Archive for March 1st, 2015

March 1, 2015

Train Pulling into a Station


L’arrivée d’un train en gare de La Ciotat (‘The Arrival of a Train at La Ciotat Station,’ known in the UK as ‘Train Pulling into a Station’) is an 1895 French short black-and-white silent documentary film directed and produced by filmmaking pioneers Auguste and Louis Lumière. Contrary to myth, it was not shown at the Lumières’ first public film screening on December 28th, 1895 in Paris (the first public showing took place in January 1896). The train moving directly towards the camera was said to have terrified spectators at the first screening, a claim that has been called an urban legend.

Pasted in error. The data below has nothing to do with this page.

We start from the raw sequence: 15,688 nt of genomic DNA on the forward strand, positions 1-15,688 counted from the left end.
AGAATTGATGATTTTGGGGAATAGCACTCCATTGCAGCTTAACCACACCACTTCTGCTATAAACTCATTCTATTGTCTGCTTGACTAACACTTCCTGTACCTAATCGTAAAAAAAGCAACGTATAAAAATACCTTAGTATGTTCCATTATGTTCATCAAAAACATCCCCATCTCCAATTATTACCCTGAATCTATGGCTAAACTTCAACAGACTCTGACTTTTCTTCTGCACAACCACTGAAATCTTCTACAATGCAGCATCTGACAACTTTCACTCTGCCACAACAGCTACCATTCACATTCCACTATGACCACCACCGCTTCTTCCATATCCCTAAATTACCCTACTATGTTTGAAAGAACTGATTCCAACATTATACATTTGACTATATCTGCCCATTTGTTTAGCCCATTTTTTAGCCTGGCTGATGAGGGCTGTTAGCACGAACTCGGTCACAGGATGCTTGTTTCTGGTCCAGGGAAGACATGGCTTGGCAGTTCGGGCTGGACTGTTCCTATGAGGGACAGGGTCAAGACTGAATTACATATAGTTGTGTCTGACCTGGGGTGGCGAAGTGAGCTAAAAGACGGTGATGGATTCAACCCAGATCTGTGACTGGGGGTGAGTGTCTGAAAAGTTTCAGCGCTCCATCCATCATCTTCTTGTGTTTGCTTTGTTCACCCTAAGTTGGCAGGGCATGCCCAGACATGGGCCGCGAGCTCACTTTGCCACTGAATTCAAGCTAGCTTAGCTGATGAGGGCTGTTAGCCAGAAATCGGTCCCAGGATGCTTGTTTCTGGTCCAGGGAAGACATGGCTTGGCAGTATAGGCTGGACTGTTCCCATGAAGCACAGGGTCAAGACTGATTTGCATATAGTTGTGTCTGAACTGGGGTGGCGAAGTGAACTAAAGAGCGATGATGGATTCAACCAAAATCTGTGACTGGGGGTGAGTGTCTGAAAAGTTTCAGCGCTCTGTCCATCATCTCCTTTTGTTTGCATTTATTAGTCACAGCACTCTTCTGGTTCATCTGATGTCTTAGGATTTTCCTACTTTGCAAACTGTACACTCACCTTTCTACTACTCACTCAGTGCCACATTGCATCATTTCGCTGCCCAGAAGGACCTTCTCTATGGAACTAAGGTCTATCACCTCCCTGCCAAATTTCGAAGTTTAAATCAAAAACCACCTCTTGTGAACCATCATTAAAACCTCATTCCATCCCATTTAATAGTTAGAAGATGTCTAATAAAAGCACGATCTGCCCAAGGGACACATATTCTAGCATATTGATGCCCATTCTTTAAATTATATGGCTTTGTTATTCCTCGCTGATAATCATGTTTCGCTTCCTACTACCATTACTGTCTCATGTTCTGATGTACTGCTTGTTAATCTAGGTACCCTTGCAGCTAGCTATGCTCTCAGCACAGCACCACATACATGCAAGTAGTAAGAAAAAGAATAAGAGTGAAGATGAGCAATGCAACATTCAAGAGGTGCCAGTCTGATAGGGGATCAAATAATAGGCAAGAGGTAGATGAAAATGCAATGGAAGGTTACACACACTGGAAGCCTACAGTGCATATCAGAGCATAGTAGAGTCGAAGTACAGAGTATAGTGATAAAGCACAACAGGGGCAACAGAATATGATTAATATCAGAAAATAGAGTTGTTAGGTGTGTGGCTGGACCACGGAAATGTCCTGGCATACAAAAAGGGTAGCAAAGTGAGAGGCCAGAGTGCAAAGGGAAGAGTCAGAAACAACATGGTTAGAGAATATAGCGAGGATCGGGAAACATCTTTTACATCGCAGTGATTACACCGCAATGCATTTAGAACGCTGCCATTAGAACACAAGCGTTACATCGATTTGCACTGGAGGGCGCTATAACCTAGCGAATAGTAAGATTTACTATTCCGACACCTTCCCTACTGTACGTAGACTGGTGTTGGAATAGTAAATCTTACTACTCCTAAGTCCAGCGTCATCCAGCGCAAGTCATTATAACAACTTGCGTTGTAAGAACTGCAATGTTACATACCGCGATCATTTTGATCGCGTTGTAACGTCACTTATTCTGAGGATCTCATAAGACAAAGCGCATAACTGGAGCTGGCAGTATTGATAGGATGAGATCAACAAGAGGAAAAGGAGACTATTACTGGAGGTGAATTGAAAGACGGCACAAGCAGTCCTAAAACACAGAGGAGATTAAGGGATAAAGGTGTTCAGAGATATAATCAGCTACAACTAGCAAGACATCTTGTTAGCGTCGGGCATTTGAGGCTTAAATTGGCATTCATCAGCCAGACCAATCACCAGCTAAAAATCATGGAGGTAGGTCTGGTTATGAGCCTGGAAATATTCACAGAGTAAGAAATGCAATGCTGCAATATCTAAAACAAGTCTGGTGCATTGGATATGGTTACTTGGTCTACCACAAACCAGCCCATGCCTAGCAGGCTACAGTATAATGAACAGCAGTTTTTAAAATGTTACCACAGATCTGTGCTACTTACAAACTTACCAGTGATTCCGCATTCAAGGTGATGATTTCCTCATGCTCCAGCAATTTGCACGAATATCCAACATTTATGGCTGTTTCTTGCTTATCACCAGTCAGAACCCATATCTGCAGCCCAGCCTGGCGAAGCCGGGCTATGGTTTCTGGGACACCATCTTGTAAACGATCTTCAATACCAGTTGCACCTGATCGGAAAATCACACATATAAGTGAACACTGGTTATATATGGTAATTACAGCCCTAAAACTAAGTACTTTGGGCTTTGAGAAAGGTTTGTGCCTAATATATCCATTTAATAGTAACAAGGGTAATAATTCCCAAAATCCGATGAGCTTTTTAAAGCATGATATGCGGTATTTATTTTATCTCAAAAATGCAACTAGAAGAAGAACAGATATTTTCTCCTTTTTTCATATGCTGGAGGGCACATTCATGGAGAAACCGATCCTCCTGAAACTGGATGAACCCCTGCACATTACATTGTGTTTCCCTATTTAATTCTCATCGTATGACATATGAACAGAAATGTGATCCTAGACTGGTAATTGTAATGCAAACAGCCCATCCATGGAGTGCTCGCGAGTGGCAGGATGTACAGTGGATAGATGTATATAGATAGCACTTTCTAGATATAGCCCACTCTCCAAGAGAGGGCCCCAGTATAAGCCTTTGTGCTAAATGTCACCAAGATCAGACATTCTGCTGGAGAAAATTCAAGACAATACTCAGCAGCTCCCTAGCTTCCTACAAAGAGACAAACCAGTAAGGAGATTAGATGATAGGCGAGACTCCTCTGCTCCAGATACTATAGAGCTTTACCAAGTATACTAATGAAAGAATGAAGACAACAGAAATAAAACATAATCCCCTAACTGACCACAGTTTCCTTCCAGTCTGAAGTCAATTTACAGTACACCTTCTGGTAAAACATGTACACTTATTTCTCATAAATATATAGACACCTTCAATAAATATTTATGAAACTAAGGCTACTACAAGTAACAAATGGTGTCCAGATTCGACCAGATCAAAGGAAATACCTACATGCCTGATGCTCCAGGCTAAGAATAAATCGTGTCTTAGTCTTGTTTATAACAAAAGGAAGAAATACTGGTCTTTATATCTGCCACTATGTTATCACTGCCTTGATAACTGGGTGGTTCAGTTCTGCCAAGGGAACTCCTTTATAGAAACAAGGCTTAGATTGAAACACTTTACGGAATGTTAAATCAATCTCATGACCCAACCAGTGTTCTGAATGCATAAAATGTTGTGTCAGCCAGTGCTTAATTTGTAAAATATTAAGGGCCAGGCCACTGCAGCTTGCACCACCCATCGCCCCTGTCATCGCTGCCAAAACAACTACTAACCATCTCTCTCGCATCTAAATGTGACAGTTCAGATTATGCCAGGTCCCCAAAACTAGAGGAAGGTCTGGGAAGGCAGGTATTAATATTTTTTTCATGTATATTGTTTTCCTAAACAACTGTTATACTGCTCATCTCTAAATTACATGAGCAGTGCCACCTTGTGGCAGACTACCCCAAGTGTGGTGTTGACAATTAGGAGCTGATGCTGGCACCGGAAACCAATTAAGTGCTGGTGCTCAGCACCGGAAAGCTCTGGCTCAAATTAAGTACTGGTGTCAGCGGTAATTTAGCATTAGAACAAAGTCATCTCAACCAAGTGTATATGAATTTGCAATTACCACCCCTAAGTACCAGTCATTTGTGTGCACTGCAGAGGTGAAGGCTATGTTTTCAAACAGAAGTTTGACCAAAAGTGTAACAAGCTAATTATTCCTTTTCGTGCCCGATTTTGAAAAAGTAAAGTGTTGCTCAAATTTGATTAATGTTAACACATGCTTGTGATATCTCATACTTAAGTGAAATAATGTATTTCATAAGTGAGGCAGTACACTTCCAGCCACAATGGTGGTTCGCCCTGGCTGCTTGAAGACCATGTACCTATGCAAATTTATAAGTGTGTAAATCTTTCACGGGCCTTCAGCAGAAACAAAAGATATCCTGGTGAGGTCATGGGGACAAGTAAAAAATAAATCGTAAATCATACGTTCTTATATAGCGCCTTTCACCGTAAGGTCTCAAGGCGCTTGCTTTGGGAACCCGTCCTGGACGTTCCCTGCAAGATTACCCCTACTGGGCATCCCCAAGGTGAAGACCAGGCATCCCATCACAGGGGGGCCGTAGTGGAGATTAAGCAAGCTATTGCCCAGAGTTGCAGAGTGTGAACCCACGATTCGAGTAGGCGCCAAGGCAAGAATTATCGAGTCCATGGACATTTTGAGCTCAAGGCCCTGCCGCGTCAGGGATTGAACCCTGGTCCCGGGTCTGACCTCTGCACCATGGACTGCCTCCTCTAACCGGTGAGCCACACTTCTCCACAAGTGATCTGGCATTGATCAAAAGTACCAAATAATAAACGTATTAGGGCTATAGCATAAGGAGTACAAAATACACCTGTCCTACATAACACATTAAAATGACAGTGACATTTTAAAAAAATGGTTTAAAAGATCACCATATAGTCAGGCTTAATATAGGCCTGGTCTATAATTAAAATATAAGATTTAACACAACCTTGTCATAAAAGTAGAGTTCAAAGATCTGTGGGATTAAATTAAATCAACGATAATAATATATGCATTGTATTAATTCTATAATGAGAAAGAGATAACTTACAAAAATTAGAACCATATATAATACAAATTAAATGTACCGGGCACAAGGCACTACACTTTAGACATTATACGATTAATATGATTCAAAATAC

This 50-second silent film shows the entry of a train pulled by a steam locomotive into a train station in the French coastal town of La Ciotat. Like most of the early Lumière films it consists of a single, unedited view illustrating an aspect of everyday life. There is no apparent intentional camera movement, and the film consists of one continuous real-time shot. This 50-second movie was filmed by means of the Cinématographe, an all-in-one camera, which also serves as a printer and film projector. As with all early Lumière movies, this film was made in a 35 mm format with an aspect ratio of 1.33:1.

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